Former BBC Senior Correspondent John Ware has written a trenchant analysis of what he calls the “Double Games Of The UK Muslim Brotherhood.” The article begins:
March 2016 The tone was plaintive, almost bewildered. ‘We work tirelessly for the good of British society on several fronts,’ Anas Altikriti protested before calling a press conference to refute the government’s charge that he and other like-minded Muslim leaders are doing the opposite.
A classified government review by two of Britain’s leading civil servants, expert in the Arab world and Islamist ideology, has concluded that organisations like the one Altikriti heads are, in effect, fronts for the Muslim Brotherhood — a charge they categorically deny.
The Ikhwan al-Muslimeen, as it is known in Arabic, was established in 1928 in Egypt and its goal was — and remains — the step-by-step Islamisation of Muslim communities with the ultimate aim of creating a global Caliphate ruled by holy law. ‘Allah is our objective’ is the Brotherhood’s motto, ‘The Prophet is our leader. The Koran is our constitution. Jihad is our way. Dying in the way of Allah is our highest hope.’
With Altikriti on the platform was Omer El-Hamdoon, president of the Muslim Association of Britain, and Mohammed Kozbar, chairman of the Finsbury Park Mosque, North London, where the press conference was held. ‘We are not enemies of the state,’ said the gently-spoken Hamdoon. All three say they ‘totally reject the allegation’ that they are ‘in any way linked to the Muslim Brotherhood’.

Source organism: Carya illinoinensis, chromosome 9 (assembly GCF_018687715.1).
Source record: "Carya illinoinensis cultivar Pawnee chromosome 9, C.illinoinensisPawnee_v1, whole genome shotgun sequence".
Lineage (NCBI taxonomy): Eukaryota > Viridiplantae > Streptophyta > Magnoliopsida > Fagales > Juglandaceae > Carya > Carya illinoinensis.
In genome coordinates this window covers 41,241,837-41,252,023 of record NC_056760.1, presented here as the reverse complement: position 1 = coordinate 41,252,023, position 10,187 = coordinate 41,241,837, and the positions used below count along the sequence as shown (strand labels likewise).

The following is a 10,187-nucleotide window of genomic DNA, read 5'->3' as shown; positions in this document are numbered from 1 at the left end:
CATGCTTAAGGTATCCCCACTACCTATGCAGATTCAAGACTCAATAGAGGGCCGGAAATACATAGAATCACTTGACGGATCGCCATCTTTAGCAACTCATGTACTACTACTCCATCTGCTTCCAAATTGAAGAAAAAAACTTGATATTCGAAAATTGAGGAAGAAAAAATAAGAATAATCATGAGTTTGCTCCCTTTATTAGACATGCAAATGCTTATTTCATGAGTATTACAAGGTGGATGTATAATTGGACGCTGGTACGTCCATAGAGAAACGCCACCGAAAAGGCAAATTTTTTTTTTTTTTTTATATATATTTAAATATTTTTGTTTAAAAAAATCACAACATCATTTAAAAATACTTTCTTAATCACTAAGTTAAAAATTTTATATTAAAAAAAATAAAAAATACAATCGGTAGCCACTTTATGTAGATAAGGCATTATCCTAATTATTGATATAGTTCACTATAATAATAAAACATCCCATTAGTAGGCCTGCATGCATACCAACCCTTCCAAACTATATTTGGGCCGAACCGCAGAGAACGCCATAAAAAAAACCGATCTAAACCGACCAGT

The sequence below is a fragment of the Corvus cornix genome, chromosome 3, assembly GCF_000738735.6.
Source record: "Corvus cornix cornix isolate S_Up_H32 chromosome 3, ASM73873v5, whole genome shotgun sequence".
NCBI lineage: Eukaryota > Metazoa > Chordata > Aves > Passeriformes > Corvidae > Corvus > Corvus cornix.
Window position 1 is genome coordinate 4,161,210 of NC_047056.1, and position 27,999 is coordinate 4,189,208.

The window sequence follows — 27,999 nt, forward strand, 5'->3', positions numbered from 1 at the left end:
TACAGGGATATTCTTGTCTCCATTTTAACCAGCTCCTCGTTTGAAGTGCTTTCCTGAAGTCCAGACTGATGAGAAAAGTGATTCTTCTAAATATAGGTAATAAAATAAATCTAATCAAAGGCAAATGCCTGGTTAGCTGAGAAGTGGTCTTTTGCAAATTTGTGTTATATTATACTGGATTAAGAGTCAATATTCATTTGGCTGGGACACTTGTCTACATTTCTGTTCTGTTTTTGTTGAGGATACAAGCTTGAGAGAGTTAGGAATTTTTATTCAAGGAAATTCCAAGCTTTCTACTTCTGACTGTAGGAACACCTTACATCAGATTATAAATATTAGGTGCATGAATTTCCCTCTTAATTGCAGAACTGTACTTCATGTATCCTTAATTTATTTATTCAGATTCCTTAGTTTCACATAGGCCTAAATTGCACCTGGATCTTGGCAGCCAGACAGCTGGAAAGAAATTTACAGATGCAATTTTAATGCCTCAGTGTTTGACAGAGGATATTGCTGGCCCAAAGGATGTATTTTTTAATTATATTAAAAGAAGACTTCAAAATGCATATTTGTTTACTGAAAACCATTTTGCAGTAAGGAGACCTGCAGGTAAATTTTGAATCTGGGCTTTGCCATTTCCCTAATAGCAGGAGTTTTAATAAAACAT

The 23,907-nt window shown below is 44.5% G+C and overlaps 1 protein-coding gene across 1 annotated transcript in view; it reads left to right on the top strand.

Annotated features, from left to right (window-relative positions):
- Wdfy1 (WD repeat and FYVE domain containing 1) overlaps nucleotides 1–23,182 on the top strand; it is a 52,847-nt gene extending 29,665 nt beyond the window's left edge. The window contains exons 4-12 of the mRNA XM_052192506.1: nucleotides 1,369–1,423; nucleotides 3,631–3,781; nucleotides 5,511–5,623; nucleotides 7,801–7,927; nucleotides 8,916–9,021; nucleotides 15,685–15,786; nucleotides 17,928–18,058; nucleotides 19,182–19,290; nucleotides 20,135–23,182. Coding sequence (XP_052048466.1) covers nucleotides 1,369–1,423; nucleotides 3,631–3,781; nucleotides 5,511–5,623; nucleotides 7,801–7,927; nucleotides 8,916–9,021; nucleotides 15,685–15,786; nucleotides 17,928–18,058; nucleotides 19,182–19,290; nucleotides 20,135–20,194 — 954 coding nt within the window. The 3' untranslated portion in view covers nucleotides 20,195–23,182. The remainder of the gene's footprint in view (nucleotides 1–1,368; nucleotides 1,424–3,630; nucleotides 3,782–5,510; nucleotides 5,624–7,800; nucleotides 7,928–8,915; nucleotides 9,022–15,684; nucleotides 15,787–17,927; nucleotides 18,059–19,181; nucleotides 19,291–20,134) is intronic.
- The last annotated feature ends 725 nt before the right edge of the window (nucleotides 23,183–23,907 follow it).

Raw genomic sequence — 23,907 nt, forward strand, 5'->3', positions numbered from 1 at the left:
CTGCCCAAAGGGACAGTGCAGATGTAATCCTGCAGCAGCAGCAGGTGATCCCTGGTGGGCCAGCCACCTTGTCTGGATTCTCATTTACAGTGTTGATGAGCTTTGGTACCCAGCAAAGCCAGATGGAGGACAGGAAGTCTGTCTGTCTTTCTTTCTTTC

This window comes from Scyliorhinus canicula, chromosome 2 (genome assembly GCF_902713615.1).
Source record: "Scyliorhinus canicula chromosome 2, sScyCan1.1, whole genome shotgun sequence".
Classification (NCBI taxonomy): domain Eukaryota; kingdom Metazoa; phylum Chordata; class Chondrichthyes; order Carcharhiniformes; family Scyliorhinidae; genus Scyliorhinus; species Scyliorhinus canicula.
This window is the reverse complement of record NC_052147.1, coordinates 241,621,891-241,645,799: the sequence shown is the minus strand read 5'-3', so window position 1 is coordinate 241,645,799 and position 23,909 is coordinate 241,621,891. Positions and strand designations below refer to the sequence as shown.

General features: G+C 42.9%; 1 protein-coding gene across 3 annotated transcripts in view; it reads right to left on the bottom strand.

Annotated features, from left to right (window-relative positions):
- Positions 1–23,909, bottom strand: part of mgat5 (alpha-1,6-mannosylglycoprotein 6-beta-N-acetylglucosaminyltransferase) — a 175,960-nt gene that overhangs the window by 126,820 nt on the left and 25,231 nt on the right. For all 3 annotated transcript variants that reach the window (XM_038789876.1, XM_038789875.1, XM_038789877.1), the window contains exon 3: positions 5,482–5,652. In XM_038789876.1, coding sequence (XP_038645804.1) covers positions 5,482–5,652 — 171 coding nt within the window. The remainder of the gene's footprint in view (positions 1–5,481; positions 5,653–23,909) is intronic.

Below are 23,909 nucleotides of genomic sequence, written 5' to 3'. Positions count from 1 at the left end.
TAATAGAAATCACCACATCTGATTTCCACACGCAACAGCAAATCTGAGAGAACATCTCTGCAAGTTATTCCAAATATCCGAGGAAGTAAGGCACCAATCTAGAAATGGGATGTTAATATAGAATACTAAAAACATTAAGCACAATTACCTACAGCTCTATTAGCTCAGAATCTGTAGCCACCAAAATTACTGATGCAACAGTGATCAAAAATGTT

Altikriti, in particular, has emphasised that he has ‘absolutely no links’ and on its face his denial would seem to be consistent with the values of ‘tolerance’ and ‘positive co-existence’ which he says he is devoted to promoting. It’s certainly a vision a world away from the Brotherhood’s founder, Hassan al-Banna, who sought the moral purification of Muslims, because he regarded them as having been infected by Western decadence. That and his belief that Jews were a major source of the infection help explain why he was an admirer of Hitler and why he translated Mein Kampf into Arabic, calling it My Jihad.
Al-Banna’s legacy has bequeathed a virulent strain of anti-Semitism, homophobia, and disdain for the West and its pluralist values within the Brotherhood that survives to the present day. But no hint of that is to be found in the estimable ‘Vision’ and ‘Values’ section of Altikriti’s think-tank, the Cordoba Foundation, which he established so that Muslims and non-Muslims can ‘strive’ to ‘understand each other.’
The Cordoba Foundation says it promotes ‘intercultural dialogue and positive coexistence among civilisations’; it puts a premium on ‘compassion, peace, justice’ and is a ‘strong voice of tolerance and reason’. It asserts that its ‘independent’ research is underpinned by ‘sound’ academic authorities. What could be more in tune with those British values which the Prime Minister has done so much to promote over the last year as part of his counter-extremism strategy?”
Read the rest here.
In January of this year, the GMBDW posted an analysis of Anas Altikriti’s claim of “no links” with the Muslim Brotherhood.
In June 2013, we reported that the editor of the Global Muslim Brotherhood Daily Watch had given a presentation at the UK Parliament titled ‘Understanding the Muslim Brotherhood & Its British Connections.” John Ware wrote an article at the time about the presentation titled “Time To Wise Up To The Muslim Brotherhood.”